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Sometimes Cruel: Short Stories
Does war excuse domestic violence? Does it encourage it?  If people are cruel to each other in a war society, are they more prone to abuse their children? Some stories occur in World War II Greece and involve family and non-family violence in an environment where the author witnessed Jews hauled like cattle. The author presents vivid accounts of his childhood and ponders the role of war and culture in our lives. He offers insightful ways to cope with our feelings toward one's parents that may help settle long-standing psychological trauma. The stories display a life's rich cultural voyage unfolding in Greece, Belarus, Russia, Canada, Chile, and the United States.
Koubourlis (author of A Concordance to the Poems of Osip Mandelstam) offers a thought-provoking collection of auto-fiction stories drawn from a childhood that found him bearing witness to violence both intimate and epochal. The opening pages contemplate a father whipping his son—it’s the narrator’s father wielding the belt, and the narrator’s brother on the receiving end—and also the “60,000 Greek Jews” who “were herded cattle-like for shipment to forced labor or extermination camps.” At times it can be difficult to tell if these accounts are memory-based essays or works of fiction fortified by memory. But it’s their urgency and spirit of restless moral inquiry that matters, as Koubourlis contemplates complex questions of culture, parentage, violence and more.

Growing up in World War II and the Greek Civil War, and crediting his “life's first horrific memory to Mussolini,” Koubourlis was raised by strict parents who did their best to keep him and his brother out of the kind of mischief that might end up in a book of short stories. Often the boys felt the sting of their father’s belt as a result of their horseplay or innocent ineptitude. Readers will feel the terror of a young boy as his first memory is the Italian bombing of his hometown in Greece, but humor is never far away. (Readers sensitive to material should take note.)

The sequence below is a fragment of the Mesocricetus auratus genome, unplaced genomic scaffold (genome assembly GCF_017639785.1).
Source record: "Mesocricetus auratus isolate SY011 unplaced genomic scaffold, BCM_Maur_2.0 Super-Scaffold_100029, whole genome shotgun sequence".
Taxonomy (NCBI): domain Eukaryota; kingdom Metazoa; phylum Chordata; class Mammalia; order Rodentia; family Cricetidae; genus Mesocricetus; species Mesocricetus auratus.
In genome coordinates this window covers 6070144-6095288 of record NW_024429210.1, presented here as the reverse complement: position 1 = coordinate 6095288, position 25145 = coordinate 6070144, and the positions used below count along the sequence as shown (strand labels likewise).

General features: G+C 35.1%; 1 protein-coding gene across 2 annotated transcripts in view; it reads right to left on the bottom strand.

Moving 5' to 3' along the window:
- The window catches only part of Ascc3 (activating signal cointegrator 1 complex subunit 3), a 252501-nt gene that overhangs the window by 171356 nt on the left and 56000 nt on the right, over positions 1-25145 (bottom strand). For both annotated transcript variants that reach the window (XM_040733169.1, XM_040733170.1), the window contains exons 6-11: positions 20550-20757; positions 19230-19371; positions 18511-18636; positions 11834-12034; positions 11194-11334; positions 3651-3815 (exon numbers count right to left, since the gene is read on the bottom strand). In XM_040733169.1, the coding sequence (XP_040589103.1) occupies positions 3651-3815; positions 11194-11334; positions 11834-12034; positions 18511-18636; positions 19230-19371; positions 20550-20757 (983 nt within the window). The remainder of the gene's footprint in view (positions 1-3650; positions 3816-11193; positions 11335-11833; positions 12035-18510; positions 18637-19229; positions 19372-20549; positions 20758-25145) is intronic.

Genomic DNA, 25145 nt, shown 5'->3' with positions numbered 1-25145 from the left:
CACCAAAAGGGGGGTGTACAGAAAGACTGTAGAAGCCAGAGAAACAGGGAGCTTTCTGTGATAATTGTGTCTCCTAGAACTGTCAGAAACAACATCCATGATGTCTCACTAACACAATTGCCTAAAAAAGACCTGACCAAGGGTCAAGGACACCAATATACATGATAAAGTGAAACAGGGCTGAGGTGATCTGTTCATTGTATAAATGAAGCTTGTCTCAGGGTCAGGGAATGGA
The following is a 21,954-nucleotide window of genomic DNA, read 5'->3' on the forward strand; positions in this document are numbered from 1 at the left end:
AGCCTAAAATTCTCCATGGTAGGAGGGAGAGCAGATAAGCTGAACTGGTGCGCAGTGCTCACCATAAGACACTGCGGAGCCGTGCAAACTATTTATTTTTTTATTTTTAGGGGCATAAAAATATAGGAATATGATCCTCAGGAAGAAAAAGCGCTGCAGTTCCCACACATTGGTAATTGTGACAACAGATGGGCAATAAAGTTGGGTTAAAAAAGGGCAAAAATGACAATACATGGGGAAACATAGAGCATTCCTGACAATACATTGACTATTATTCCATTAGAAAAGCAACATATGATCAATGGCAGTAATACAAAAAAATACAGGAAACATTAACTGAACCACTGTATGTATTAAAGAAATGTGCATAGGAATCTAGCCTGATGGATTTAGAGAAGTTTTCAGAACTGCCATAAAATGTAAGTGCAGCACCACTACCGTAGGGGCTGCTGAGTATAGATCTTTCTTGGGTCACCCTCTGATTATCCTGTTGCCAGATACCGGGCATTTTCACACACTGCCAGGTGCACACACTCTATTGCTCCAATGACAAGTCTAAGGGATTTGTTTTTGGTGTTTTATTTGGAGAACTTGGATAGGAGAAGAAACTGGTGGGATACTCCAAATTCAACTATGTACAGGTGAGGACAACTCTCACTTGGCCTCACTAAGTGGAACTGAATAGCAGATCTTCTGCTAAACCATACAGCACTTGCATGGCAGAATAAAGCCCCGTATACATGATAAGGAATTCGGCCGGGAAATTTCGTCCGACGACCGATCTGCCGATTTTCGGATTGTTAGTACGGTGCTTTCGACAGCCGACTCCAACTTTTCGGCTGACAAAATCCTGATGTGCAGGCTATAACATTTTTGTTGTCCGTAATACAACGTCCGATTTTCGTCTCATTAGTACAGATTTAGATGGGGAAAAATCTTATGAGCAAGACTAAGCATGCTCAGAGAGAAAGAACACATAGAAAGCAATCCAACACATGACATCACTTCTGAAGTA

In the book’s second half, the stories build in intensity, exploring individuals’ connectedness to the world and our closest environs, with a pained yet tender story of the adult narrator, in Chile with his wife, tending to a wayward kitten, Grits. Sometimes Cruel concludes with an essay on a song heard in a dream and Koubourlis’s searching thoughts about its meaning. A YouTube link offers readers a chance to hear the melody that Koubourlis describes as “powerful but calm, as if to emphasize that everything is alright, as it should be.” This is an enigmatic book that, for readers of a contemplative bent, will linger in the mind.

Takeaway: Searching, enigmatic memory stories of growing up and living in a violent world.

Comparable Titles: Caitlin Forst’s NDA: An Autofiction Anthology, the Tome Stone’s Summer of My Greek Taverna.

Production grades
Cover: B-
Design and typography: A
Illustrations: A-
Editing: A
Marketing copy: A-